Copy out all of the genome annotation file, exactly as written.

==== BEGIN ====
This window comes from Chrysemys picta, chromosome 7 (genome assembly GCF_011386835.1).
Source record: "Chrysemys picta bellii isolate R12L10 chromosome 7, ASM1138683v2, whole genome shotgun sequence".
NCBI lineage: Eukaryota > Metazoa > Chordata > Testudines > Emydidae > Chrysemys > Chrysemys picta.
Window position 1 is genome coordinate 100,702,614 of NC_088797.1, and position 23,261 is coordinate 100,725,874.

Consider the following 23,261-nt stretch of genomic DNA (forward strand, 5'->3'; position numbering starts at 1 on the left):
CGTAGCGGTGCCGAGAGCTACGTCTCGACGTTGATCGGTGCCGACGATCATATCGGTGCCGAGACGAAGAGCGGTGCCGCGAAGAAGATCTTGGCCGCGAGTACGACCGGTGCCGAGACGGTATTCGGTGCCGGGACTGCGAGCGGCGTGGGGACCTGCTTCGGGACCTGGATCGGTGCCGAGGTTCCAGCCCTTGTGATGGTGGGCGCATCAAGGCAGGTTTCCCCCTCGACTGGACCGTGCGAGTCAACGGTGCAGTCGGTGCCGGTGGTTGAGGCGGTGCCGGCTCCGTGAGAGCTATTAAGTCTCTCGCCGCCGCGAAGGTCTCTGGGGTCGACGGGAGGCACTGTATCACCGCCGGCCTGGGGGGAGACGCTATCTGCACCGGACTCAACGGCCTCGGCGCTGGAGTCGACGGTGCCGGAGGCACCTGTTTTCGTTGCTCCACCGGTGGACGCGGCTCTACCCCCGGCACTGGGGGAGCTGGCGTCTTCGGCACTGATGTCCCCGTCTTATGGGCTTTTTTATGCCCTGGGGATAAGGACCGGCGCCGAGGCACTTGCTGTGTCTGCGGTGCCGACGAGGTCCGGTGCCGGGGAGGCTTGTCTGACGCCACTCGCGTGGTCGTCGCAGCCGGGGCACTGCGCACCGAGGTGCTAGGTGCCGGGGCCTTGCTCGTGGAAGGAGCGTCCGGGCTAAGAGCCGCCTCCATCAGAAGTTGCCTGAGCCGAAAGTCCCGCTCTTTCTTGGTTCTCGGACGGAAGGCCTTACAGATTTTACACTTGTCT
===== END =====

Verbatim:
This window comes from Chrysemys picta, chromosome 7 (genome assembly GCF_011386835.1).
Source record: "Chrysemys picta bellii isolate R12L10 chromosome 7, ASM1138683v2, whole genome shotgun sequence".
NCBI lineage: Eukaryota > Metazoa > Chordata > Testudines > Emydidae > Chrysemys > Chrysemys picta.
Window position 1 is genome coordinate 100,702,614 of NC_088797.1, and position 23,261 is coordinate 100,725,874.

Consider the following 23,261-nt stretch of genomic DNA (forward strand, 5'->3'; position numbering starts at 1 on the left):
CGTAGCGGTGCCGAGAGCTACGTCTCGACGTTGATCGGTGCCGACGATCATATCGGTGCCGAGACGAAGAGCGGTGCCGCGAAGAAGATCTTGGCCGCGAGTACGACCGGTGCCGAGACGGTATTCGGTGCCGGGACTGCGAGCGGCGTGGGGACCTGCTTCGGGACCTGGATCGGTGCCGAGGTTCCAGCCCTTGTGATGGTGGGCGCATCAAGGCAGGTTTCCCCCTCGACTGGACCGTGCGAGTCAACGGTGCAGTCGGTGCCGGTGGTTGAGGCGGTGCCGGCTCCGTGAGAGCTATTAAGTCTCTCGCCGCCGCGAAGGTCTCTGGGGTCGACGGGAGGCACTGTATCACCGCCGGCCTGGGGGGAGACGCTATCTGCACCGGACTCAACGGCCTCGGCGCTGGAGTCGACGGTGCCGGAGGCACCTGTTTTCGTTGCTCCACCGGTGGACGCGGCTCTACCCCCGGCACTGGGGGAGCTGGCGTCTTCGGCACTGATGTCCCCGTCTTATGGGCTTTTTTATGCCCTGGGGATAAGGACCGGCGCCGAGGCACTTGCTGTGTCTGCGGTGCCGACGAGGTCCGGTGCCGGGGAGGCTTGTCTGACGCCACTCGCGTGGTCGTCGCAGCCGGGGCACTGCGCACCGAGGTGCTAGGTGCCGGGGCCTTGCTCGTGGAAGGAGCGTCCGGGCTAAGAGCCGCCTCCATCAGAAGTTGCCTGAGCCGAAAGTCCCGCTCTTTCTTGGTTCTCGGACGGAAGGCCTTACAGATTTTACACTTGTCT